Class and Civil Society: The Limits of Marxian Critical Theory

By Jean L. Cohen | Go to book overview

Notes

Introduction
1.
The works of the Frankfurt School theorists, including Franz Neumann, Friedrich Pollock, Herbert Marcuse, Max Horkheimer, and Theodor Adorno in the 1930s and 40s, reflect this sentiment. For a concise account of the historical challenge to the orthodox Marxian class theory, see Jürgen Habermas, "Zwischen Philosophie und Wissenschaft:"Marxismus als Kritik, Theorie und Praxis ( Berlin: Luchterhand, Verlag, 1969), pp. 162-215.
2.
Marxists have been remarkably unable to assess the New Left in terms other than traditional class categories. For two excellent post-Marxist accounts, see Alain Touraine, Lutte étudiante ( Paris: Editions du Seuil, 1978, and Claude Lefort et al., May 1968: la Brèche ( Paris: Fayard, 1968).
3.
I am thinking of the neoconservative broadside and the movement of the "moral majority." The best summary of the former remains that of Peter Steinfels, The Neo-Conservatives ( New York: Simon and Schuster, 1979).
4.
The ecology movement, the disarmament movement, and the women's movement are three contemporary examples of social struggles that cannot be grasped through the class theory.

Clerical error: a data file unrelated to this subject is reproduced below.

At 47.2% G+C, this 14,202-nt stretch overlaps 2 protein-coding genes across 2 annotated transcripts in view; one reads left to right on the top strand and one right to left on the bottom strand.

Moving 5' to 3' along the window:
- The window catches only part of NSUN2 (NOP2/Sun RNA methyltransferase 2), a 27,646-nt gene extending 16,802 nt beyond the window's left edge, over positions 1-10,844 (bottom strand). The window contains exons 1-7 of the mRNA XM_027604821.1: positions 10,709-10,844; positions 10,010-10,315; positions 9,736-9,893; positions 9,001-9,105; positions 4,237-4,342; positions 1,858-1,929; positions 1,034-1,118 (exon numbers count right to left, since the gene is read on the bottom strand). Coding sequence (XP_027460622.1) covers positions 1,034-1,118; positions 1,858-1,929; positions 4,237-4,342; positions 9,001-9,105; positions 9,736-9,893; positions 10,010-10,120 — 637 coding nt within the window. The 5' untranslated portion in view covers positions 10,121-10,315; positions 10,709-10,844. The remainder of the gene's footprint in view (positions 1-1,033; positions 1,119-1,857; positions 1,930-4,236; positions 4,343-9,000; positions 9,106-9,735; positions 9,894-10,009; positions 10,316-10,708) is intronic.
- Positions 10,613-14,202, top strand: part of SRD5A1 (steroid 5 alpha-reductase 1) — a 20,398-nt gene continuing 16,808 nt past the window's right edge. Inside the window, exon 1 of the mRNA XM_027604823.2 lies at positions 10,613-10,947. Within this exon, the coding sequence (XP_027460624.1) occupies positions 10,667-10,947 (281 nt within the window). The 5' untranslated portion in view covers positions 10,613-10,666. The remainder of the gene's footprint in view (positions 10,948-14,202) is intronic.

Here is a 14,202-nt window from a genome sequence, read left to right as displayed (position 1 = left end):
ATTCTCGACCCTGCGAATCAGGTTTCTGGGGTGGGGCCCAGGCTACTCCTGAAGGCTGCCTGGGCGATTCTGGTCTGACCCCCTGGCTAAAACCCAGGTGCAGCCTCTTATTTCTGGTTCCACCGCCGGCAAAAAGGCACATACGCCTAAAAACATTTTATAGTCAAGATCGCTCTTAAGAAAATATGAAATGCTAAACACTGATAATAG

5.
I use the term neo-Marxism to distinguish attempts by Marxists to revise or reconstruct the original theory in light of historical development from the official orthodoxy of Soviet communism. Neo-Marxists seek to contribute to a renaissance of Marxian theory in order to rescue the original project from its degeneration into the official ideology of authoritarian communist regimes. In short, neo-Marxists try to restore the link between the critique of capitalism and emancipation to Marxism by revitalizing and, at times, adding to the Marxian. categories.
6.
See chap. 1, herein.
7.
Herbert Marcuse, One-Dimensional Man ( Boston: Beacon Press, 1964)
8.
Jean Cohen, "The Legacy of Herbert Marcuse", Dissent, Winter 1981, pp. 90-93.
9.
The mutual attraction in the 1960s between politically active radicals searching for the means to comprehend their society and Marcuse's analysis of the structure, ideology, and dangers of late capitalism created a powerful synthesis that gave sections of the New Left many of its distinguishing characteristics.
10.
Marcuse seemed to concur with Weber's cynical assessment of representative

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